An interview with Chicago architect John Ronan, designer of the Poetry Foundation among others, by BUILD - one of my favorite Pacific Northwest firms. There's quite a few gems in there.
You only have a certain amount of energy, and you have to be selective about what you expend it on. It has to be worthwhile, in the end.
Poets employ words that everybody understands, but they use them in new ways that make language unfamiliar.
It’s a naïve notion that architecture is the answer to social problems. Sometimes I see these architectural “ideas” competitions and wonder, is more architecture the answer?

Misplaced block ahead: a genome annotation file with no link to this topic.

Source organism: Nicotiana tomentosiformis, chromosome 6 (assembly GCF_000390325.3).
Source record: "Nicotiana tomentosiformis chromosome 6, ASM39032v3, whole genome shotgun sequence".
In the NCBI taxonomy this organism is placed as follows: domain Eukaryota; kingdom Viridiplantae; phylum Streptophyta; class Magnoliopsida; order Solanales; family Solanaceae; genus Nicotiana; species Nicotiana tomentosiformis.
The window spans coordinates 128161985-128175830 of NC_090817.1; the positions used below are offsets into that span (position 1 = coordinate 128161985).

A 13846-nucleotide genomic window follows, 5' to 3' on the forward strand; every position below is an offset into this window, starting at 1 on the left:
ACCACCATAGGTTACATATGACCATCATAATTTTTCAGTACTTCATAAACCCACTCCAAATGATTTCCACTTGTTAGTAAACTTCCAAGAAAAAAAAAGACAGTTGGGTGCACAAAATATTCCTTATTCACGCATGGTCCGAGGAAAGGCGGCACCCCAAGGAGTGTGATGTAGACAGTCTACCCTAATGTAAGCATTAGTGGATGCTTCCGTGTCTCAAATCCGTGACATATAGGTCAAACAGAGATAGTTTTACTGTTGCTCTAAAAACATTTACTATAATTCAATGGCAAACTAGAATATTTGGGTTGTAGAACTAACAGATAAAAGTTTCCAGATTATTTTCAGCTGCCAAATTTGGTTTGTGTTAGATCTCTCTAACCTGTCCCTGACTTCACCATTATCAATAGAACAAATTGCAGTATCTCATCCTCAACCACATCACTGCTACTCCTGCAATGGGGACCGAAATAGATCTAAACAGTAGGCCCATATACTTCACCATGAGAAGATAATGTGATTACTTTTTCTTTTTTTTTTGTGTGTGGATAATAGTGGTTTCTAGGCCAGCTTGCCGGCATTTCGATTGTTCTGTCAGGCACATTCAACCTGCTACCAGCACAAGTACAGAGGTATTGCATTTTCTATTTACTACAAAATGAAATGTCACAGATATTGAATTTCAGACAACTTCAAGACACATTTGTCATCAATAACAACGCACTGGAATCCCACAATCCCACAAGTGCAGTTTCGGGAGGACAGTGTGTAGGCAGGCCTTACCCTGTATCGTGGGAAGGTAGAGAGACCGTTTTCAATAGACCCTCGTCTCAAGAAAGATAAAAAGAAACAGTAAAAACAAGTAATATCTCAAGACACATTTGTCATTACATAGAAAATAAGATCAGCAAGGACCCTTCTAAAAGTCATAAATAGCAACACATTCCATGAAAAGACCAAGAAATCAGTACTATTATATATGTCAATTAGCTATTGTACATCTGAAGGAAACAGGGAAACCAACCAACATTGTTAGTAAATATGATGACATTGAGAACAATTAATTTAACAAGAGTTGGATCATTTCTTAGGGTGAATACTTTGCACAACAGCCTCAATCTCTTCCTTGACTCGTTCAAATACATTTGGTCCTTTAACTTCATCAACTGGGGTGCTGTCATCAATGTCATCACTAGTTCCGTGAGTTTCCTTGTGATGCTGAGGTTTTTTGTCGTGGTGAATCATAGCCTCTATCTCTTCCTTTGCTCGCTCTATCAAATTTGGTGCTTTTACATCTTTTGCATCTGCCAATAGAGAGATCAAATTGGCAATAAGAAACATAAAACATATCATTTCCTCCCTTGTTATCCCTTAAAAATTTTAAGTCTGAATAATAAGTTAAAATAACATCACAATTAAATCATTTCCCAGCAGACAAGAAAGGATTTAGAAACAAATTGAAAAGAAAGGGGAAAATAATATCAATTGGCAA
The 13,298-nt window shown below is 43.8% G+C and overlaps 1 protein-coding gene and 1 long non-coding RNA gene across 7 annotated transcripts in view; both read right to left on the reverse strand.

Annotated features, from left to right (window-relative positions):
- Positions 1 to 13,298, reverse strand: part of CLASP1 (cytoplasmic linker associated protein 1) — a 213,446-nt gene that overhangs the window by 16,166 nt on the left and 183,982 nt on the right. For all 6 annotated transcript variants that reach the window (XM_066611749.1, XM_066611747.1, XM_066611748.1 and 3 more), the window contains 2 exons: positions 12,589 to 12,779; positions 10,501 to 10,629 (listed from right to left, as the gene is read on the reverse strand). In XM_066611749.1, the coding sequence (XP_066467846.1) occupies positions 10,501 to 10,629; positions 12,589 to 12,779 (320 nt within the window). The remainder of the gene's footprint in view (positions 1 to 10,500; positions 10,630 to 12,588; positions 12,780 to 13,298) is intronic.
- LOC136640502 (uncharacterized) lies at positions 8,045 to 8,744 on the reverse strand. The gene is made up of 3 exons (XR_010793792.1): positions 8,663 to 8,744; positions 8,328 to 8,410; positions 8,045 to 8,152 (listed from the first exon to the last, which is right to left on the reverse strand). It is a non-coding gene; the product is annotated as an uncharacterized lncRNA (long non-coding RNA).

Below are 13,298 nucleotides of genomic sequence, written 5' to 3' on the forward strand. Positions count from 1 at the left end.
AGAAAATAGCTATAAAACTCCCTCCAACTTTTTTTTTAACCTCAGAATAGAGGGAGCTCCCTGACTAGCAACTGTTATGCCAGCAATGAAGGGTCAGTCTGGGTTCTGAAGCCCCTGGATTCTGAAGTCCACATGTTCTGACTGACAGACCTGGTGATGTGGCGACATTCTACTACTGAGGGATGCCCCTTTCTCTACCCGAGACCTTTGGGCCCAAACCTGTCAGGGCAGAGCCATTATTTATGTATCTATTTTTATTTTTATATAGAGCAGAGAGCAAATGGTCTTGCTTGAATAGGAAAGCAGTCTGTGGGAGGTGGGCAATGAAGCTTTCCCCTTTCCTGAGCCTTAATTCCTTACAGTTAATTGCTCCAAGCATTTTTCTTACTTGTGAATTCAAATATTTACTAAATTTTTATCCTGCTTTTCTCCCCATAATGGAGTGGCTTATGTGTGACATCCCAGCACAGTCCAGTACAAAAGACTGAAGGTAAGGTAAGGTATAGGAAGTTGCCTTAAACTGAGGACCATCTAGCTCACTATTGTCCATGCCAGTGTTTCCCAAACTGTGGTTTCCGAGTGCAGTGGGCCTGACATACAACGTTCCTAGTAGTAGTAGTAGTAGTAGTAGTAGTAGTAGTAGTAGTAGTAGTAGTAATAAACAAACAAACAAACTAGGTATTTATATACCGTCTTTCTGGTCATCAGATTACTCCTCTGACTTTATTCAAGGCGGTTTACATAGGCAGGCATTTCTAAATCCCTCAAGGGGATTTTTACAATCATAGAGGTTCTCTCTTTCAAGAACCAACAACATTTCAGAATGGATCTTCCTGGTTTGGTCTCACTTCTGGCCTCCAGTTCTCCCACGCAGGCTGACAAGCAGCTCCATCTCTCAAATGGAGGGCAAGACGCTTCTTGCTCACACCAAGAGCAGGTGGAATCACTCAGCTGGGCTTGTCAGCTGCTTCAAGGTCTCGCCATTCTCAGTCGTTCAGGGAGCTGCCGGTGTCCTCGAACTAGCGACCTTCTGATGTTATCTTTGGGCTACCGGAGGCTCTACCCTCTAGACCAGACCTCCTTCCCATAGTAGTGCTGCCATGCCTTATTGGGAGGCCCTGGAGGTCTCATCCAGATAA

The goal of the process is to almost make it look like it wasn’t designed; we should arrive at a point where the “design” is invisible and not constantly referring back to the author. At the same time, the design should look so natural that people might think, why would you do anything else? The goal is to get to that point where the design feels intuitively “correct.”I had Ronan as a professor during my final semester at IIT. It turned out to be one of the best classes I've ever attended, and this interview reminds me of his succinct yet slightly acerbic manner of speaking. If confidence were water Ronan would be Lake Michigan.